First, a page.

Tribeca Review: ‘Sunlight Jr.’ Gets Trapped In Its Seedy Life

A gritty misenscene to The Sunshine State, Director-Writer Laurie Collyer offers up a story about the depressive and economically stunted underbelly of sunny Southern Florida. Sunlight Jr. offers a predictable story as each frame permeates the depressive lives of a local cashier Melissa (Naomi Watts) and her paraplegic boyfriend Richie (Matt Dillon). Together they must deal with a surprising twist in their love story.

The uneven film tells a paper-thin story of two poverty-stricken uneducated lovers, who spend their time trying to make ends meet and loving each other hard in a rundown motel. Their story is not uplifting, and at the twenty-minute mark it’s easy to see that this won’t be wrapped up in a pretty little bow. In fact their story goes from bad to worse. Richie is confined to a wheelchair so their struggle is already ten times more difficult than the other couples living in the motel. As a result, Richie drinks and peddles fixed up VCR’s while making do with his Medicaid checks. Melissa is trying to bide her time as a cashier so she can eventually sign herself up for college, while dealing with her scummy ex Justin (Norman Reedus) who sells Oxycontin and stalks her at work.

While we have seen better performances from both Dillon and Watts, the two have an authentic chemistry that feels lived in, and that gives the film legs to stand on as it struggles to live up to the stories we’re already familiar with. Watts particularly wears a different character as Melissa, the underpaid cashier, who might have had a shady past that she can’t seem to escape from. She plays all of her scenes well, and they never seem rehearsed. Watts proves in Sunlight Jr. that she can take anything thrown at her and work with it to the best of her ability. A truly memorable scene shows Watt’s ability to silently engage a viewer. After a quick decision made on Watt’s character’s part, her horrified face says all we need to know about the thoughts swirling through her head.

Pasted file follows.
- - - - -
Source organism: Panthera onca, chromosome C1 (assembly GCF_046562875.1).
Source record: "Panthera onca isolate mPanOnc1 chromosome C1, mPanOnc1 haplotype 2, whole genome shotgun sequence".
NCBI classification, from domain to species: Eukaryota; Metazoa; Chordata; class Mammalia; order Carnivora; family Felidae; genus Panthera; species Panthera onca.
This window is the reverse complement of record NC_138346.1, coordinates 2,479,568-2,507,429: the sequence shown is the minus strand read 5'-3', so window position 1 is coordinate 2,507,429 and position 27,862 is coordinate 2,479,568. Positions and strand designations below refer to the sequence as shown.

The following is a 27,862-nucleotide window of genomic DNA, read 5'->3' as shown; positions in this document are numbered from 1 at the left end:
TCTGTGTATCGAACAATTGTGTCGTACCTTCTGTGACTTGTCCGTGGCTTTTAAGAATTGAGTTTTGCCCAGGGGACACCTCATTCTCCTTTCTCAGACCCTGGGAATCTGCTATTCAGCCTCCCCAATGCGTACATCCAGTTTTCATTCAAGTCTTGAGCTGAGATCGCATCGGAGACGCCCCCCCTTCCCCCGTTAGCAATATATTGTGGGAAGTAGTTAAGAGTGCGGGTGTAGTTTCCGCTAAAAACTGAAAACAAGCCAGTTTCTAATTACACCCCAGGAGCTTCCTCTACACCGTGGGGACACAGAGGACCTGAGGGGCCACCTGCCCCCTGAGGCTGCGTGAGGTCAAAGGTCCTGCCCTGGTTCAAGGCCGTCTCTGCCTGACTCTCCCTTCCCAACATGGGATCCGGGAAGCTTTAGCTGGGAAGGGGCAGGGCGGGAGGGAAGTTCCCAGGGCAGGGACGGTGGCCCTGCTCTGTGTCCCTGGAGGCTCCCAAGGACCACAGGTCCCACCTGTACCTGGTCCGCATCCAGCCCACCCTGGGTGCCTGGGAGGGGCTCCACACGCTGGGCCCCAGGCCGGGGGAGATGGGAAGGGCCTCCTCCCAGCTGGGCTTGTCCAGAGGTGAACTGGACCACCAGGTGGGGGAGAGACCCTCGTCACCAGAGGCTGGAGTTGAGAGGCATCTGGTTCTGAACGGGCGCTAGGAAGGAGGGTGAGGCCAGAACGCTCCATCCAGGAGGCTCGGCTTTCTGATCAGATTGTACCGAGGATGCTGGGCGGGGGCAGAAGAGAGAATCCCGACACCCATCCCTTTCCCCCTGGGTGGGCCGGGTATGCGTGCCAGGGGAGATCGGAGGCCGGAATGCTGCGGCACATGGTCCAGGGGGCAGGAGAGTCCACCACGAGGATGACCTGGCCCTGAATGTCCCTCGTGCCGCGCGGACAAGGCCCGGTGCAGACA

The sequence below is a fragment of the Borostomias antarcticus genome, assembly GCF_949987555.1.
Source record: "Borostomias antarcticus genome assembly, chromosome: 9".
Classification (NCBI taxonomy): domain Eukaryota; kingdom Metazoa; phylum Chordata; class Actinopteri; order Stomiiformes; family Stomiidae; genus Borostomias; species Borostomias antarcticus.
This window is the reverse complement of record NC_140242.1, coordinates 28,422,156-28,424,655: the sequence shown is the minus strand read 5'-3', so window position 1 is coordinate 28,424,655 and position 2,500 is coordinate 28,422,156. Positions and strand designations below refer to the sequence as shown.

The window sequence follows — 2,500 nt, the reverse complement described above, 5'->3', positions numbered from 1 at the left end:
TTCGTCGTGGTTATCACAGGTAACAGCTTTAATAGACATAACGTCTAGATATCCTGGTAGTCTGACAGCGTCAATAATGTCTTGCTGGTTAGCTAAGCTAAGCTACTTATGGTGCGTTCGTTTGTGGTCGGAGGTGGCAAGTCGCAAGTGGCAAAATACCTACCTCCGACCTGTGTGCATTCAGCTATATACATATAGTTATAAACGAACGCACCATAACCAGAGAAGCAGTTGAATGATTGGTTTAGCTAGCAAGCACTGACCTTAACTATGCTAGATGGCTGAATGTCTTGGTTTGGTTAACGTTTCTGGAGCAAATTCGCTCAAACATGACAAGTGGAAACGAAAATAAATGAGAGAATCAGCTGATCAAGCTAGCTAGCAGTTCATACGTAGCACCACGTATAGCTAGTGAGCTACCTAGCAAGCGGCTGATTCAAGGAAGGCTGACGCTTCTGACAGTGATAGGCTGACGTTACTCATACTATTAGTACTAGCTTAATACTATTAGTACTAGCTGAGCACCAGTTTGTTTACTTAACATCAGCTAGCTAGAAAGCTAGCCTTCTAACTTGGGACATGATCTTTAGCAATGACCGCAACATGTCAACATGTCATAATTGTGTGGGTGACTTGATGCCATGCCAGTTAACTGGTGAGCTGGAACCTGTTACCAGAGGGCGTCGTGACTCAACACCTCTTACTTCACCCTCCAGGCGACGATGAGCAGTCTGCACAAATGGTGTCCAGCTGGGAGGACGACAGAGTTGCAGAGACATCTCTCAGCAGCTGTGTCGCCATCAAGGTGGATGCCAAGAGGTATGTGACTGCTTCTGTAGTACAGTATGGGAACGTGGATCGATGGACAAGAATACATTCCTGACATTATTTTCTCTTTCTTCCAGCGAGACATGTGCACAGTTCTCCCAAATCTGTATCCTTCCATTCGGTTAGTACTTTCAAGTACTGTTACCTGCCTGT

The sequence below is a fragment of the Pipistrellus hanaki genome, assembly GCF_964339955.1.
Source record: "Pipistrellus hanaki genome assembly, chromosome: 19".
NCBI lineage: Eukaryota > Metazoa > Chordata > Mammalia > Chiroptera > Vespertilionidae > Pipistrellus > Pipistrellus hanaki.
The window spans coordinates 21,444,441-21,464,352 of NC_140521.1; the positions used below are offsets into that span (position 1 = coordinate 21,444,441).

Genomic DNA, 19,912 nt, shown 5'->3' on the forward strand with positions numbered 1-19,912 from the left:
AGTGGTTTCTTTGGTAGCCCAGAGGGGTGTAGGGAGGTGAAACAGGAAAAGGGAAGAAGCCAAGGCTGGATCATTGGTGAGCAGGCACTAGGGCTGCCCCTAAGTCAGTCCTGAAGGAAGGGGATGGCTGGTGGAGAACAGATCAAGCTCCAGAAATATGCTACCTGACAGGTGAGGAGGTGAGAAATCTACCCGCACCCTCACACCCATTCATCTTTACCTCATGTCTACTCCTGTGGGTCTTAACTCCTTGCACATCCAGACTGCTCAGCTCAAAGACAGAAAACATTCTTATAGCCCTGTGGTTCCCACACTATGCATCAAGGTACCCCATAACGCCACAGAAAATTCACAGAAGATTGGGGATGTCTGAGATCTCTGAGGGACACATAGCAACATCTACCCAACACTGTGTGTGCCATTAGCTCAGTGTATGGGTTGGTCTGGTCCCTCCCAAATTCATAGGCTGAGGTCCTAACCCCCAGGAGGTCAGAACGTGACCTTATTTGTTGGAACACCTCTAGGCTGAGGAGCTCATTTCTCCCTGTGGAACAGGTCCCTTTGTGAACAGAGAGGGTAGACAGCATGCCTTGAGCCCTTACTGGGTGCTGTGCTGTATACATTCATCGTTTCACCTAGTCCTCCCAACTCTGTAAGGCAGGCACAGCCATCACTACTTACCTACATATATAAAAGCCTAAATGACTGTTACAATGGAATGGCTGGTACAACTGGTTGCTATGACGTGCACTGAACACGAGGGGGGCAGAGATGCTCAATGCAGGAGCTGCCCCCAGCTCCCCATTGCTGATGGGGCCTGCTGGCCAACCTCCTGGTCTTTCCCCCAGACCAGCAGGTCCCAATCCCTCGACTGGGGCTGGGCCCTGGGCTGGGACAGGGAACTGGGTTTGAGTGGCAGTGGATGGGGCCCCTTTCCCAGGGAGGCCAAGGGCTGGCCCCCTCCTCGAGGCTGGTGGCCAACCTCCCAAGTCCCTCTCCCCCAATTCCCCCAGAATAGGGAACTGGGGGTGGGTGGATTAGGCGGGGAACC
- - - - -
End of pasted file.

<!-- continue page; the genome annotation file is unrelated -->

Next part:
Dillon has had his fair share of rugged characters, so he carries the weight of a man trapped inside of his own body well. It gives the viewer a sense that there is at least some semblance of character development, even if it barely registers in the script. A highlight for Dillon is that he’s actually charming, even though his character doesn’t have much going for him. The viewer can get a sense of the man he used to be, and why Watt’s character fell in love with him in spite of his shortcomings.

To Collyer’s credit, the director stays true to the identity of the film by showcasing a world that never gives to the pressure of its genre’s clichés. Watt’s character is showcased practically working in filth while being verbally berated by her napoleon-complex boss. On the other side is Dillon’s character as he desperately tries to hold up his end of the bargain. One scene sees Dillon stealing gas from a parked car to save money. It’s an unforgiving atmosphere, but unfortunately it doesn’t lend to tell much of a story. Instead the characters are left roaming in scenarios that have promise but simply meander.

Collyer knew what kind of characters she wanted to focus on, but its that fixation on the typical decrepit milieu that compromises its potential. Despite acting powerhouses like Dillon and Watts, their characters often fade into the background. The two characters rarely discuss their feelings, or desires, which would have worked fine, if they were given something to do. Instead the characters are devoid of any true character growth, leaving them to be unsympathetic and one-dimensional. While it’s nice to see the intimate and depressive moments between the couple as they share breakfast in Styrofoam containers, the extreme focus on the world of these characters ultimately weighs down an essentially abandoned narrative that might of had a chance to find its way to the surface otherwise.

Ultimately Collyer had all the pieces of a true masterpiece at her grasp, but the film ended up trapped in its own world.